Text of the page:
LINDA EMERY, AS EXECUTRIX OF THE ESTATE OF DALE EMERY, DECEASED, Appellee
WILLIAM GROH, M.D., PHILADELPHIA HEART INSTITUTE, CLINICAL PRACTICES OF THE UNIVERSITY OF PENNSYLVANIA, PENN PRESBYTERIAN MEDICAL CENTER OF THE UNIVERSITY OF PENNSYLVANIA HEALTH SYSTEM, UNIVERSITY OF PENNSYLVANIA HEALTH SYSTEM, THE TRUSTEES OF THE UNIVERSITY OF PENNSYLVANIA, Appellants
Appeal from the Judgment Entered May 14, 2013 In the Court of Common Pleas of Philadelphia County Civil Division at No(s): April Term, 2010, No. 3731
BEFORE: BENDER, P.J., LAZARUS, J., and FITZGERALD, J. [*]
Appellants, William Groh, M.D. (Dr. Groh), et. al, appeal from the entry of judgment in favor of Appellee, Linda Emery (Mrs. Emery), individually and as executrix of the estate of Dale Emery (Mr. Emery) in this medical malpractice case. The judgment awarded damages to Mrs. Emery in her dual capacity for negligence, failure to obtain informed consent, and loss of consortium related to the implantation of a cardiac stent in Mr. Emery. Appellants claim that the jury's verdict was inconsistent with the causation testimony offered by Mrs. Emery's medical expert, and that the jury's verdict for Mrs. Emery's loss of consortium claim was against the weight of the evidence. After careful review, we reverse.
A jury trial commenced in this matter on November 13, 2012. On November 15, 2012, the jury returned a verdict in Mrs. Emery's favor on her claims of negligence, failure to obtain informed consent, and loss of consortium. The jury awarded Mrs. Emery, as Executrix of the Estate of Dale Emery,  $365, 500, and $282, 000 to Mrs. Emery individually. Appellants filed a timely notice of appeal. They now present the following questions for our review:
A. Whether the trial court erred in failing to enter a judgment notwithstanding the verdict in [Appellants'] favor or, alternatively, in failing to grant a new trial because the jury's verdict was inconsistent with the causation testimony of [Mrs. Emery's] medical expert, Stuart Fischer, M.D.?
B. Whether this Court should grant remittitur, or, alternatively, a new trial since the jury's verdict in favor of Mrs. Emery was clearly excessive and against the weight of the evidence presented and/or could only have been the product of prejudice, speculation, sympathy and/or conjecture?
Appellants' Brief at 4.
In August 2008, Dale Emery was under the care of a cardiologist, who referred him to Dr. Groh for a diagnostic cardiac catheterization. N.T. Trial Volume I, 11/13/12, at 139, 147. Dr. Groh testified that Mr. Emery "indicated to me that he was allergic to nickel." Id. at 146. According to Dr. Groh, it was not possible to choose an exact course of treatment for Mr. Emery's cardiac disease prior to the procedure, "without knowing the patient's specific anatomy or taking into account his clinical situation." Id. at 154. Dr. Groh told Mr. Emery that treatment options included stenting, bypass surgery, medical therapy, and balloon angioplasty. Id. at 153. Dr. Groh also told Mr. Emery that all stents contain nickel. Id. at 155. Initially, Mr. Emery objected to the implantation of a stent, but after further discussion with Dr. Groh, Mr. Emery signed a form that stated he explicitly consented to all of the above-mentioned procedures (including the implantation of a stent). Id. at 155, 163. That form did not note that Mr. Emery was allergic to nickel, nor did it note that stents contain nickel. Id. The instruction for use of the stent at issue stated that it was not indicated for use in patients with a known allergy to stainless steel. Id. at 155 – 160. This fact was not disclosed to Mr. Emery prior to the catheterization. Id. at 161.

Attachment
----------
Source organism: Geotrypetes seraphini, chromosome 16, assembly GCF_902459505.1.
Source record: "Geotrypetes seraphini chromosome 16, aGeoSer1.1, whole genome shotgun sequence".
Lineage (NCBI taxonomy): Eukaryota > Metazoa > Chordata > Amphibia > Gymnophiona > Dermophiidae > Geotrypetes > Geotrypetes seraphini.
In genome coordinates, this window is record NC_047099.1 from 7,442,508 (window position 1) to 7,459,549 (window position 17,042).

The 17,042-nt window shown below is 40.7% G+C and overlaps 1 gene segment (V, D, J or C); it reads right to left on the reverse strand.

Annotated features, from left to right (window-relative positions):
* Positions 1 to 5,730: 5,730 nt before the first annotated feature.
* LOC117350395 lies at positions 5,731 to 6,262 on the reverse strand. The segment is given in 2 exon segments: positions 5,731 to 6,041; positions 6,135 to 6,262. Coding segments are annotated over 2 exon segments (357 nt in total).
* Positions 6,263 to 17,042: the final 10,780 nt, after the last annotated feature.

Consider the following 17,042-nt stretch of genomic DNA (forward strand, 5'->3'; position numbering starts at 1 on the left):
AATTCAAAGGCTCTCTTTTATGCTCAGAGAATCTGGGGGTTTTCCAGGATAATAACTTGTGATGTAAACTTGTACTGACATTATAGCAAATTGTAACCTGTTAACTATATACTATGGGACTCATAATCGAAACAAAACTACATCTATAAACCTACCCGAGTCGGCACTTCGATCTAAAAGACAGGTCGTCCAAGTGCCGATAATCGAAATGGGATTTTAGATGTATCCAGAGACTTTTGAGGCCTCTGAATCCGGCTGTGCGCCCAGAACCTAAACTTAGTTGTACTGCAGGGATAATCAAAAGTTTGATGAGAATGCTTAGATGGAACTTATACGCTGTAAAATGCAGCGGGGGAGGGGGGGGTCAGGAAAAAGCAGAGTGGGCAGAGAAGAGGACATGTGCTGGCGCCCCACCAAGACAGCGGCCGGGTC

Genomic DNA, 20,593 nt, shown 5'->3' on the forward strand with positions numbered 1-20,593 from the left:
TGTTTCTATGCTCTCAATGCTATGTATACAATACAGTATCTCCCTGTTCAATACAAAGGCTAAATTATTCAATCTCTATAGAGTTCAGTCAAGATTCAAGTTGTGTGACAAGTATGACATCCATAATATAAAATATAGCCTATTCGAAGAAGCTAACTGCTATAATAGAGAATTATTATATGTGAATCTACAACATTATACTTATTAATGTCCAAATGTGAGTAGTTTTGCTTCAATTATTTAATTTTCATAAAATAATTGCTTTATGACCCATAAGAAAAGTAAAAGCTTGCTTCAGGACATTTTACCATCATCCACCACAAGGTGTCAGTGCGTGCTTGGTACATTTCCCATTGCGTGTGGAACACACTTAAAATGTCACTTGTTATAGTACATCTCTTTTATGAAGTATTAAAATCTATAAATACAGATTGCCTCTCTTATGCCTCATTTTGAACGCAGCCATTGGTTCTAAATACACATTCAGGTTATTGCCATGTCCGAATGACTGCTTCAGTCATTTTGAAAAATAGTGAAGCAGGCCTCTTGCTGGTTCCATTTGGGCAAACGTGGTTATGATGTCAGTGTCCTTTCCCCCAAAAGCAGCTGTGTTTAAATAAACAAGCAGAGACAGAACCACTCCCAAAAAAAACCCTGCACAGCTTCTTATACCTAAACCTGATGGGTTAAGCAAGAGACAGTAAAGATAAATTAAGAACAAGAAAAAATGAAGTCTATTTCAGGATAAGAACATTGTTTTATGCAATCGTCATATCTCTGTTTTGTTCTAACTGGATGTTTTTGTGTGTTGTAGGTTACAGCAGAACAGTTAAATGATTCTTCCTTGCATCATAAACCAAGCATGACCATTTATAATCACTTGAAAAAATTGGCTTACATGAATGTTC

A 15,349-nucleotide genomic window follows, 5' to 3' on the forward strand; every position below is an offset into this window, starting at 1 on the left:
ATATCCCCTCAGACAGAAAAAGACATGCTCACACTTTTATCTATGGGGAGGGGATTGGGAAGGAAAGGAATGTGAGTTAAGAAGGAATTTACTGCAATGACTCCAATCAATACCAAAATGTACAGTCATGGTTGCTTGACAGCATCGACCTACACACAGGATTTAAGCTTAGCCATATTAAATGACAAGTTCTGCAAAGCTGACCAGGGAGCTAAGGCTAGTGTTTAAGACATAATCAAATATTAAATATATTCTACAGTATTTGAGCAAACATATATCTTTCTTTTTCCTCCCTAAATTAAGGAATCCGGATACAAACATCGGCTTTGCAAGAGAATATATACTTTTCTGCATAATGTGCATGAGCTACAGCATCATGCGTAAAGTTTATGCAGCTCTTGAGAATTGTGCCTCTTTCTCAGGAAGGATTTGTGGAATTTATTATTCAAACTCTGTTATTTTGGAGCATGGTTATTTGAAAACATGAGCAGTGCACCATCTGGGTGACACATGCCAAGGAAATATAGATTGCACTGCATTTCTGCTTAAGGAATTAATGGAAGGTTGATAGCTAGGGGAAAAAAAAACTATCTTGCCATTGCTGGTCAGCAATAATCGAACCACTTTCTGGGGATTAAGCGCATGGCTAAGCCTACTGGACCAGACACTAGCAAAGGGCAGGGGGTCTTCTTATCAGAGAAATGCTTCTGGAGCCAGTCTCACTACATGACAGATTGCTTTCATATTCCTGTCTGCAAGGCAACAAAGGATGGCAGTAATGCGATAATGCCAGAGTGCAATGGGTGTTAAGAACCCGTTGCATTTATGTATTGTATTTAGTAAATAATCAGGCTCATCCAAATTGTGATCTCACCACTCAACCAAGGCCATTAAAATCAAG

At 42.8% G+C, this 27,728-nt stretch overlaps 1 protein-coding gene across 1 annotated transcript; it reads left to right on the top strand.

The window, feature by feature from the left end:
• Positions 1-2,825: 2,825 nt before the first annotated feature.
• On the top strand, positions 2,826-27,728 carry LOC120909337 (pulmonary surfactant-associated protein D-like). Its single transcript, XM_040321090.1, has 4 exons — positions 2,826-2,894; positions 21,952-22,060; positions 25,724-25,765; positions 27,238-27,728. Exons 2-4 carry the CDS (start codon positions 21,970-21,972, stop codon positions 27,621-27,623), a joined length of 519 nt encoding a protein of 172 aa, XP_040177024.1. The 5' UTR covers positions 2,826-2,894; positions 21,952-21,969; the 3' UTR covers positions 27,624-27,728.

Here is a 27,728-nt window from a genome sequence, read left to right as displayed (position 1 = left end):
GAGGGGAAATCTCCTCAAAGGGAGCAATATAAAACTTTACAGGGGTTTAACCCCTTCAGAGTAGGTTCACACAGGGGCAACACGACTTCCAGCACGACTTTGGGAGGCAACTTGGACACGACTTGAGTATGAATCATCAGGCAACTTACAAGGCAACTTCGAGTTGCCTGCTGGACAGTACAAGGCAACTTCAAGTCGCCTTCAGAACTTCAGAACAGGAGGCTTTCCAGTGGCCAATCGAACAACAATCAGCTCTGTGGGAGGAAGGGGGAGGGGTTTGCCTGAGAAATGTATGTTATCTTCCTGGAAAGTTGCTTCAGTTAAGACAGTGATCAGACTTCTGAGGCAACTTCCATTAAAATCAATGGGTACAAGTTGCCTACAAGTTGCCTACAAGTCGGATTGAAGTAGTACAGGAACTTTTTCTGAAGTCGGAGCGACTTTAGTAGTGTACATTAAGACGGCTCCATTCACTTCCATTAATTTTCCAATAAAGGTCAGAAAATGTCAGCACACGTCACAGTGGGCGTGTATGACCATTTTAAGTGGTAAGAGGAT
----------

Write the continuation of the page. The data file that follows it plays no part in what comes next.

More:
Dr. Groh performed the catheterization. Id. at 166. While in the hospital room, Dr. Groh spoke by telephone with Mr. Emery's physician. Id. He also spoke with Mr. Emery (who was sedated but conscious) about his observations. Id. Dr. Groh then proceeded to implant a stent in one of Mr. Emery's coronary arteries. Id. Once implanted, the stent could not be removed. Id. at 167.
Mr. Emery experienced itching, pain and rashes following the procedure. Id. at 186 – 187. These symptoms progressively worsened over the course of the following year. Id. at 202 – 203. His mood deteriorated as well. Id. at 204. The combination of his physical symptoms, and the emotional distress resulting from them, put a strain on the Emerys' marriage. Id. at 202 – 204. Mr. Emery began to travel from the marital home to reside at the homes of his family members for extended periods of time. Id. at 203. Mrs. Emery continued to reside in the marital home, but would frequently spend time with Mr. Emery at his relatives' homes. Id. The situation continued until Mr. Emery died of unrelated causes in 2011. Id. at 206.
At trial, Mrs. Emery offered the expert testimony of Dr. Stuart Fischer, an interventional cardiologist. Dr. Fischer testified that he felt comfortable expressing opinions regarding the standard of care and causation as they related to this case. N.T. Trial Vol. II, 11/14/12, at 15 – 16. He opined that Dr. Groh breached his duty of care when he failed to inform Mr. Emery that, according to the stent's package instructions, its use was contraindicated in patients with known stainless steel allergies. Id. at 34.
Dr. Fischer prepared a report prior to trial. In that report, he characterized the facts as follows: Mr. Emery "complained of pruritus [itching] in his chest, felt secondary to the nickel-containing stent." Expert Report of Dr. Stuart Fischer (Report), at 4. Dr. Fischer also reported that "following discharge, [Mr. Emery] continued to have complaints of pruritus, rash, all felt secondary to the nickel-containing stent, " and that "Mr. Emery continues to complain of multiple symptoms, including pruritus, and rash, all felt secondary to the nickel-containing stent." Id. He concluded, "It is my opinion to a reasonable medical probability that had Mr. Emery not received this ...